University of Vermont Extension
Department of Plant and Soil Science
WASTE NOT YOUR
Dr. Leonard Perry, Extension
University of Vermont
Research done in the past by the
University of Arizona, in cooperation with the United States
Agriculture, found that on average families throw out up to a
quarter of their
fruits and vegetables due to spoilage.
By knowing a few facts about proper storage, and following a few
practices, you can minimize how much of your produce spoils before
you eat or
use it. This can save quite a bit of
The Arizona study from 2002 found
that the amount of produce that spoiled in an average home before it
amounted to 470 pounds a year, about 14 percent of all food brought
home, which amounted to throwing away about 600 dollars a year—a
today adjusted for inflation. You can
lessen this loss greatly by purchasing or picking at the right
storing certain fruits and vegetables together, storing them
properly (not all
like it cool), and using some before others.
In regards to purchasing, there are
a couple main points. Most stores have
the produce as you enter, so you buy it before all else, lengthening
it is not cool and moist. Instead, pick
the produce last after you’ve chosen the non-perishable goods. Then
get the produce home as soon as
possible. Plan other errands before this
shopping, or carry a cooler (especially if warm outside) in your
vehicle if not
going directly home.
pick or purchase at the right stage and in good condition. Apples
or peaches without bruises,
firm oranges, dark green spinach, bananas that are slightly green
and not all
the way yellow with brown spots-- these are all examples of good
produce. Such details, including
harvesting from your garden, are covered in more depth in books and
sites such as from Cornell University (www.gardening.cornell.edu).
While it is tempting to store
produce in air-tight bags, don’t. As
produce ripens it respires or breathes.
Storing any in tight plastic bags stops this, causing them to
and speeding up decay.
Some fruits and vegetables, as they
ripen, emit ethylene—a gas that is odorless and colorless, but that
ripening of other sensitive crops. That
is why spinach will turn yellow in only a couple of days if in the
crisper along with an apple. So keep
such ethylene releasers apples, cantaloupe, and honeydew separate.
Don’t refrigerate other ethylene
producers at all, including avocado, unripe bananas, peaches and
pears, plums, and tomatoes. If fully
ripe you may store these cool, but return to room temperature for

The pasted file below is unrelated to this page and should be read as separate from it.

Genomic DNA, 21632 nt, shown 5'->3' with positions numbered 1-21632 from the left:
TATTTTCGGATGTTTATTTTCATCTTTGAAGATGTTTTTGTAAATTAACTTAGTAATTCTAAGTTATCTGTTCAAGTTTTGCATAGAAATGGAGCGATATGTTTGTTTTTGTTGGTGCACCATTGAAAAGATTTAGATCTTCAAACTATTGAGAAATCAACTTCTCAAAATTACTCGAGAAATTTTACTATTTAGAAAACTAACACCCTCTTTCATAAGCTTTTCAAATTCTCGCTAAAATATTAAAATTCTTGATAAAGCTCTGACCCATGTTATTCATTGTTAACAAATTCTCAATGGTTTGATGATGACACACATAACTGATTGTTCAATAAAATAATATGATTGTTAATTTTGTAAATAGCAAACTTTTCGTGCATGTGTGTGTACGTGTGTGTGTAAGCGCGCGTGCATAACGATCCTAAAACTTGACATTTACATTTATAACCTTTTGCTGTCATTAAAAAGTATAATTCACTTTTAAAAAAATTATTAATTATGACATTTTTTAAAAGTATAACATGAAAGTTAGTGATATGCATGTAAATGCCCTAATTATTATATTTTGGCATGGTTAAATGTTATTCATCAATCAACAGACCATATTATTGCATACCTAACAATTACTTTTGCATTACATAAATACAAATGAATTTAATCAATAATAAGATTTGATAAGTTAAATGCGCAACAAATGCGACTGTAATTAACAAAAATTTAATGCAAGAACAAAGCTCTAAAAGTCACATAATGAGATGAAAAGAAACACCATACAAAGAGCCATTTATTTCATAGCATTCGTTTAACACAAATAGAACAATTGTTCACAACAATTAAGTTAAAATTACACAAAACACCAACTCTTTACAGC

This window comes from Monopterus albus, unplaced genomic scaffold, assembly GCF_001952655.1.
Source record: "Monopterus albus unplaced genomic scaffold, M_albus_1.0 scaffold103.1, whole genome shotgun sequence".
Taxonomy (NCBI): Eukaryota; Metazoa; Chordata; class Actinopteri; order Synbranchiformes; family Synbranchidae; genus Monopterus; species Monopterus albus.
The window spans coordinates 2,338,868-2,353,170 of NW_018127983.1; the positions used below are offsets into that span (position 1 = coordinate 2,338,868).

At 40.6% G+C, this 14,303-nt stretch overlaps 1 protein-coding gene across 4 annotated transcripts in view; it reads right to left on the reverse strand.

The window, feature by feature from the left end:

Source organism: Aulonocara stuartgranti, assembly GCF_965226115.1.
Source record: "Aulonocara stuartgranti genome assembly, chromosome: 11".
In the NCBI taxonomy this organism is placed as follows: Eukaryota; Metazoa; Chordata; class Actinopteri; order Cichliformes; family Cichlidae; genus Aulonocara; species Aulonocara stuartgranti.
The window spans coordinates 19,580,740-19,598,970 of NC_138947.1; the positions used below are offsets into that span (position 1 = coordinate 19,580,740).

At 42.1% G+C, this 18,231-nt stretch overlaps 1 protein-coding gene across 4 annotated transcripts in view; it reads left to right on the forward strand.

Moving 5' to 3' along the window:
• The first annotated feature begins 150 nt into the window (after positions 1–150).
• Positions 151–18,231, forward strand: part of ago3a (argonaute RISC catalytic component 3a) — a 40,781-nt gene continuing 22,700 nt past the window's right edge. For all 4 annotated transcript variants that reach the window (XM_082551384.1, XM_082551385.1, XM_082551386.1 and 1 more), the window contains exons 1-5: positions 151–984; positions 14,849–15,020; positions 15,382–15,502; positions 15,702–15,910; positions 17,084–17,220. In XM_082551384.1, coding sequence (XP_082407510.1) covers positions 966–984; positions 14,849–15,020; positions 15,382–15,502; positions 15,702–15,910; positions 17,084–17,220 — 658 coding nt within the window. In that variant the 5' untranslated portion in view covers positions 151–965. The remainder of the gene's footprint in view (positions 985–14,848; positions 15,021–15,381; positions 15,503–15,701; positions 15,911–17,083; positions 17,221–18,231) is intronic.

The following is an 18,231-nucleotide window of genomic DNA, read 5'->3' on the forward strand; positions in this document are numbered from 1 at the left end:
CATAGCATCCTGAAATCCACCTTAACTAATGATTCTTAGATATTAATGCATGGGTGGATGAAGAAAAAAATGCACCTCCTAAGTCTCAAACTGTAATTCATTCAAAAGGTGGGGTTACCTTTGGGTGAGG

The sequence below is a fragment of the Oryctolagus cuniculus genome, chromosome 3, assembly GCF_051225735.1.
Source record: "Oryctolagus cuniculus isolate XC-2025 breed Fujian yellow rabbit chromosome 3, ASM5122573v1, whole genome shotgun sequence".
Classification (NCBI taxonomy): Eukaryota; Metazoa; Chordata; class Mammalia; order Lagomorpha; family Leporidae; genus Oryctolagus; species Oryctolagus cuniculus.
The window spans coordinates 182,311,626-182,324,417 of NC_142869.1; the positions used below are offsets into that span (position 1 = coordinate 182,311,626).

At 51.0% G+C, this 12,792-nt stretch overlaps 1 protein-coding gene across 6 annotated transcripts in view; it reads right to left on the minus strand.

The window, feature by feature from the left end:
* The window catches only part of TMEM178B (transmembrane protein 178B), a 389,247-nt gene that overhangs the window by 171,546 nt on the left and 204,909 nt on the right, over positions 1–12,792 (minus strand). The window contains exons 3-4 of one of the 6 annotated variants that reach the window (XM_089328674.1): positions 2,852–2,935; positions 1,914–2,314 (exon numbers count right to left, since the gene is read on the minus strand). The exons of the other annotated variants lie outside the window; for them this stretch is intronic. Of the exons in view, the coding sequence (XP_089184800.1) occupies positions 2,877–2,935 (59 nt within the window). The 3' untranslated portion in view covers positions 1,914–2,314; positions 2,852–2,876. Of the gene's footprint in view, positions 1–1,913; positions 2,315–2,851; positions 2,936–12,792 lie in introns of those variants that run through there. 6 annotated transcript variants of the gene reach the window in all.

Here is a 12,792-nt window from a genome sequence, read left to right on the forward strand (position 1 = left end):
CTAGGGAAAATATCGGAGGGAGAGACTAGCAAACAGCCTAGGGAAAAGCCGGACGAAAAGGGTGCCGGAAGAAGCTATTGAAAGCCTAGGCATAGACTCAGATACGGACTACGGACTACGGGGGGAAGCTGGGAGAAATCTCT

Other crops not to refrigerate
include potatoes, onions, winter squash, and garlic. Cold (not
freezing) delays ripening and
spoiling of many crops, but not these.
These are cold sensitive, and can lose flavor and moisture when too
cold, or their smells can taint other produce.
Keep in a cool, dry space that may stay between 50 and 60 degrees
(F). They may store a month or more with
proper conditions. A special note on
potatoes: keep them away from light, as in a paper bag, to prevent
greening and becoming inedible. The University of California at
Davis has a
simple guide on where to store what
Finally, after you’ve bought or
picked fruits and vegetables, use the ones first that spoil most
quickly. But don’t bruise or break their skins, such
as pulling stems off, before ready to use as decay
microorganisms will enter and begin their work.
In the first one to three days, eat or use asparagus, ripe
avocados, ripe bananas, broccoli, cherries, corn, green beans,
mustard or similar greens, and strawberries.
in days 3 to 5 from purchase, use cucumbers, eggplant, grapes,
similar greens, pineapple, and summer squash such as zucchini. By 5
to 7 days from purchase, plan to use
many other crops such as bell and similar peppers, blueberries,
sprouts, cauliflower, leeks, oranges, parsley, peaches, pears,
tomatoes, and watermelon. Under proper
conditions several crops will store and can be used much later after
including apples, beets, cabbage, carrots, celery, garlic, onions,
and winter squash.
In spite of your best efforts at
purchase, storage, and use, you still may have some produce left.
Rather than let it spoil or throw it out,
have a “plan B”. Mine is to either
freeze or can if room and time, or I have some recipes such as
soups or stews that can use up much leftover produce. I then freeze
the finished product, what we
don’t eat, making future meals quick and easy with a simple thawing